Charles Napier: From Eden to Archer

Some words of appreciation today for character actor Charles Napier (1936-2011).

A native of Kentucky, army vet (sergeant in the paratroopers), and former basketball coach, Napier was working on a graduate degree at Western Kentucky University when he decided to try his luck as an actor. It was an inspired decision. With his strong physique and goofy, toothy grin, Napier read like a parody of All-American. There was something porn-star perverse about his screen presence that registered as an editiorial upon “wholesomeness”. He often played cops, army officers, coaches, and the like, but usually ones with a screw loose.

One of Napier’s first screen roles was as the space-hippie Adam in the 1969 Star Trek episode “The Way to Eden”. He was 33 years old at the time. It was Russ Meyer who first realized Napier’s potential, casting him in Cherry Harry and Raquel and Beyond the Valley of the Dolls (both 1970), Seven Minutes (1971) and Supervixens (1975). Meanwhile he also appeared in the trucker/automotive action pictures Moonfire (1970) and Thunder and Lightning (1977), which got him cast in Jonathan Demme’s Citizen Band (1979). So he also became a part of Demme’s stock company, subsequently appearing in Last Embrace (1970), Melvin and Howard (1980), Swing Shift (1984), Something Wild (1986), Married to the Mob (1988), The Silence of the Lambs (1991), Philadelphia (1993), and Demme’s 2004 remake of The Manchurian Candidate.

Napier was highly memorable as a country singer antagonist in The Blues Brothers (1980). Later comedies included Ernest Goes to Jail (1990), National Lampoon’s Loaded Weapon 1 (1993), The Cable Guy (1996), Mike Meyers’ Austin Powers comedies (1997-99), and Eddie Murphy’s Nutty Professor II: The Klumps (2000). Napier had key roles in major films like Rambo II: First Blood (1985) and Stephen Frears’ The Grifters (1990), but he also honored his roots by appearing in lots of B movie schlock, sometimes even starring. Thus Wacko (1982), Body Count (1987), Deep Space (1988), Maniac Cop 2 (1990), Skeeter (1993), Alien Species (1996), Dinocroc (2004), and One-Eyed Monster (2008).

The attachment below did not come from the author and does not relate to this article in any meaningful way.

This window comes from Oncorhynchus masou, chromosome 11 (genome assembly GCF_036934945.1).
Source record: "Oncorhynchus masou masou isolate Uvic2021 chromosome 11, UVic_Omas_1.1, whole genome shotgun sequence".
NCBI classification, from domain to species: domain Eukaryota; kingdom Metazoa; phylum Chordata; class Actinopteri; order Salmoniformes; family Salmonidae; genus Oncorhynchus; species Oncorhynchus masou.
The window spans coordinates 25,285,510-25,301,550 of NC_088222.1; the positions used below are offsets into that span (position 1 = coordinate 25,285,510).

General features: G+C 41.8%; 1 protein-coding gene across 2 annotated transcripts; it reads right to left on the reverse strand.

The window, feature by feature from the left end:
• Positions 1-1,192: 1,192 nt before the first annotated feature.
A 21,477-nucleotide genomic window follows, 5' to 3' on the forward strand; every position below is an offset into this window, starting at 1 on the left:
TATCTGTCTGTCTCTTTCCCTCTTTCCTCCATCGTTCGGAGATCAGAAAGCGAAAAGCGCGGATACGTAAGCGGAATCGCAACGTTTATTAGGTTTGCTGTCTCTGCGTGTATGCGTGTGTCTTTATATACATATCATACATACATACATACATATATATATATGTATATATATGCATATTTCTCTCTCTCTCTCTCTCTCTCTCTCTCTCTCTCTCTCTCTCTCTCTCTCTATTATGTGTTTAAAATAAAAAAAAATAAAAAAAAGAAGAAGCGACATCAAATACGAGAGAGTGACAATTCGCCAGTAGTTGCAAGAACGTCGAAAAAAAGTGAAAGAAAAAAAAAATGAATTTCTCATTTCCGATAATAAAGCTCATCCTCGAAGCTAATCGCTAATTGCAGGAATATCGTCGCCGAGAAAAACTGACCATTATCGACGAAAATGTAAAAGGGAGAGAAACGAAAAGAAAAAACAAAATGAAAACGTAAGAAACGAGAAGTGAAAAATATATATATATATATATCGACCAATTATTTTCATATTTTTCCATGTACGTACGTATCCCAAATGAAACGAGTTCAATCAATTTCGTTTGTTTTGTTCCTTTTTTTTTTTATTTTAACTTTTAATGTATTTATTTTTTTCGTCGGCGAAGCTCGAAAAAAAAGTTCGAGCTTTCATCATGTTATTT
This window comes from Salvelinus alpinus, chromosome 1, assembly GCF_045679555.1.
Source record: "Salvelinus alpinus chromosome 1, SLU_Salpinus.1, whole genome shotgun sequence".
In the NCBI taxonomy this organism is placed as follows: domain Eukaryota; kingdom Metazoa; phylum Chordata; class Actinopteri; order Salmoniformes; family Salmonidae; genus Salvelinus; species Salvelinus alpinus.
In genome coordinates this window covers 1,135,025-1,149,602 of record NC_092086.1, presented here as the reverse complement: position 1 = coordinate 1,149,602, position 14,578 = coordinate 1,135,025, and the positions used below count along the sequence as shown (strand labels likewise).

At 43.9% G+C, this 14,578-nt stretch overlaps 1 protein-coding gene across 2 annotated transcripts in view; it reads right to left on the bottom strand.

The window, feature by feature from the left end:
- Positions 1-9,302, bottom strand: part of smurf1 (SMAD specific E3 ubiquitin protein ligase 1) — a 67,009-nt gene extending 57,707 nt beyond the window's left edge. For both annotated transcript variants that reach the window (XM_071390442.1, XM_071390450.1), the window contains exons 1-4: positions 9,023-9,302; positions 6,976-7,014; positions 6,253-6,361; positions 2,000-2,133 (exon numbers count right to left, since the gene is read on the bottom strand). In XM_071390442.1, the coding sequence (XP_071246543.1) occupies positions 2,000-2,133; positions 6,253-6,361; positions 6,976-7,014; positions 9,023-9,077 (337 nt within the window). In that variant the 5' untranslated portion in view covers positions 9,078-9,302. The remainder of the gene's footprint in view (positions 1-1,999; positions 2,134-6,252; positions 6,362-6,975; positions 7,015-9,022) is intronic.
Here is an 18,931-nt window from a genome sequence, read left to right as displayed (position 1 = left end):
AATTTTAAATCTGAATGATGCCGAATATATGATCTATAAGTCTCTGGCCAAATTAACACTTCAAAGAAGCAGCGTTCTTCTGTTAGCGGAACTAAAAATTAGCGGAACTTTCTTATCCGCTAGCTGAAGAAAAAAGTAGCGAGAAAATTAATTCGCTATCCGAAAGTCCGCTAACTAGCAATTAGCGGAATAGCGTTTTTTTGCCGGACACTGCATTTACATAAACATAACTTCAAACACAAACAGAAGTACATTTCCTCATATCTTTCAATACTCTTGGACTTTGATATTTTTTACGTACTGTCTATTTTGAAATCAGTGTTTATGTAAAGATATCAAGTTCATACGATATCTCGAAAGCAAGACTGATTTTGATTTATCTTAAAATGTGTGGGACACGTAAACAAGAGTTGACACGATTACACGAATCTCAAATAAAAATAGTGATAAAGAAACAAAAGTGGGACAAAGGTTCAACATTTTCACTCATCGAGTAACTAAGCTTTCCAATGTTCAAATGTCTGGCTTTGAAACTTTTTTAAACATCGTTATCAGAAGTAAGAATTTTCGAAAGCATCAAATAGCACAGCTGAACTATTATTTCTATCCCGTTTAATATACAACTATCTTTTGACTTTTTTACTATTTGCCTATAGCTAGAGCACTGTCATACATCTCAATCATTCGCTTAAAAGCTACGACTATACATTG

Naturally, Napier also had scores of TV credits. He was a regular on two short-lived series starring Rod Taylor: The Oregon Trail (1977-78) and Outlaws (1986-87), had recurring roles on BJ and the Bear (1979-81) and Dallas (1982-83), and guest starred on dozens of series from the late 1960s until his death. Charles Napier’s last credit was a voice-over on Archer in 2011.